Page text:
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Advocates see bright future for North Tryon Street area

Amid the scruffy streets, business people look for affordability close to town. And light rail is coming.

By Dan Tierney
news@eyecharlotte.com

Four years ago, Linda Holden bought a 200,000-square-foot building just outside of Uptown on North Tryon Street to house her construction and property-management businesses.

The rundown look of that stretch of road didn't dissuade her as she purchased the building for $5 per square foot – well below the rate she found in other places that close to the center city – and rents out most of it.

Holden now heads the advocacy group North End Partners, which, along with a name change from Tryon North Development Corp., has recently started more actively marketing the area to developers and businesses.

“We're the next thing,” she said of North Tryon. “We're going to be the North End to the (city's) South End.”

As South End thrives with a mix of retail and housing options, North Tryon remains mostly unchanged. Numerous used-car lots populate the area. Empty, weed-choked lots and boarded-up buildings exist just outside the I-277 loop. At night, groups of people hang out under overpasses and on street corners.

But Holden and others see potential. Nearby neighborhoods such as NoDa and Lockwood have become more popular. Rising Uptown rental rates have business owners looking outside of the center city for better deals.

Perhaps most important, the proposed light-rail extension could run through the area on its way to University City. Because of that, North Tryon could see the same type of development boom as South End. Only decades ago, South End was a rundown portion of town with abandoned textile buildings. But it saw a revitalization, partly because of light rail.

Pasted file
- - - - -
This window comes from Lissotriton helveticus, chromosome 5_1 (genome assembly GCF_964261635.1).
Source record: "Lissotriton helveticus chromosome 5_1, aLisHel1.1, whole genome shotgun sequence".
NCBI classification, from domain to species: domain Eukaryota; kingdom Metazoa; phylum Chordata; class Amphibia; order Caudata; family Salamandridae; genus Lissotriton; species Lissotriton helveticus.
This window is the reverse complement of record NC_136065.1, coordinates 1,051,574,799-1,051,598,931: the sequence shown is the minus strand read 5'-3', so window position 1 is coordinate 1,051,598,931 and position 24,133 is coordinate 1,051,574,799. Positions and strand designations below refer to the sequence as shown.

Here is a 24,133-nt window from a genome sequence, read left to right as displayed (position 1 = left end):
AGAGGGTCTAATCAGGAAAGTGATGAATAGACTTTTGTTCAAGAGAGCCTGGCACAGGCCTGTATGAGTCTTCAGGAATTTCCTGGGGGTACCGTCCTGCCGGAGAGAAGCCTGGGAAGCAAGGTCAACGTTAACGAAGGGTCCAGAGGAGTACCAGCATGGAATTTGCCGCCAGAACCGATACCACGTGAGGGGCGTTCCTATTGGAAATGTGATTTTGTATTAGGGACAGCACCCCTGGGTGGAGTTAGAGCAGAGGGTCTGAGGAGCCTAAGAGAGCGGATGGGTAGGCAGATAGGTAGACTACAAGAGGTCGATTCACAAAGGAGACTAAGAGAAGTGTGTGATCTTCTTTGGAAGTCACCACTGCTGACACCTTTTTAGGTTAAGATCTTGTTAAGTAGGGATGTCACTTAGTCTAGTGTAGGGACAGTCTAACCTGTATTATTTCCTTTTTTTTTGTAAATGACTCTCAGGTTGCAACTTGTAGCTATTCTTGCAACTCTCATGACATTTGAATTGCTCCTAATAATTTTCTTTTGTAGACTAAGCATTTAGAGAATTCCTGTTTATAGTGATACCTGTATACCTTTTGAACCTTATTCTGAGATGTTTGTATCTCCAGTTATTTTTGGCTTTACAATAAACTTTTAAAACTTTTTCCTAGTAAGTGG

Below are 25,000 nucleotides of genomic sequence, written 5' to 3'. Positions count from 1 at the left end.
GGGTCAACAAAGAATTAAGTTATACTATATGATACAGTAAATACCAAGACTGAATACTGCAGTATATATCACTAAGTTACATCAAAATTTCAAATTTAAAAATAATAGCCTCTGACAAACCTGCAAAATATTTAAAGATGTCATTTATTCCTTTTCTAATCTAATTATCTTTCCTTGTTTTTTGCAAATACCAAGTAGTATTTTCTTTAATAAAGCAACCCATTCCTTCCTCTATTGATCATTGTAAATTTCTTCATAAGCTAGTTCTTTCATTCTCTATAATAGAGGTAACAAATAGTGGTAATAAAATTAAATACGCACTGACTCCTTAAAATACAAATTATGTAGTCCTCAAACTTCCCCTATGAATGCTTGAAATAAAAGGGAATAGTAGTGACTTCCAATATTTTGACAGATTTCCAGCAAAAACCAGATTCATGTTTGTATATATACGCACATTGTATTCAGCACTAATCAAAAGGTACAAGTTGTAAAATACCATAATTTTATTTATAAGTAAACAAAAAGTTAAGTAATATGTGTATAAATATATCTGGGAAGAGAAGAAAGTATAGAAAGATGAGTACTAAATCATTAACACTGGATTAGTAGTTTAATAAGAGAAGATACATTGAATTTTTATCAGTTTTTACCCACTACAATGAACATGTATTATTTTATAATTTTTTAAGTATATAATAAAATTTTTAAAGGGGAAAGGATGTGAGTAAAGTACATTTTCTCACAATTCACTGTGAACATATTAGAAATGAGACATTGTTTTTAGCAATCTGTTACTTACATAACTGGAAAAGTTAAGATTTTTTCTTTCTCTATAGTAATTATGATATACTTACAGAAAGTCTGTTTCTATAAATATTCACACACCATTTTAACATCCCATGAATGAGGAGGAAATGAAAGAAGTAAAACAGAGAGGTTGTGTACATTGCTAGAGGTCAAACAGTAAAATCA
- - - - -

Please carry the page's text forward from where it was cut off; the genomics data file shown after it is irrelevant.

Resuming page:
“(In South End), people began to count on the rail happening and began making plans to buy property and just hold it for the right time,” said Tom Warshauer, an economic development manager for the city.

North Tryon, though, faces some problems.

For one, Holden said, many people have a bad perception of the area. Besides the rough scenery, the county's only permanent homeless shelter, Uptown Shelter, sits on the street.

Warshauer said studies have shown that the shelter negatively impacts possible development.

The barbed-wire fences and lack of greenery also hinders the area.

The district's City Council representative, Patsy Kinsey, said conversations regarding North Tryon redevelopment have occurred since she served on the county board of commissioners in the 1990s, but other corridor projects moved ahead of North Tryon.

“It seems like it takes an awful long time,” Kinsey said, “but the light rail would be a huge catalyst.”

Some business owners, such as Chuck Howard of Autobell Car Wash, aren't waiting. Howard three years ago opened on North Tryon one of his 51 locations. “It's an area that's developing and still affordable, and it suited our needs very nicely,” he says.

Dan Tierney: 704-358-5696

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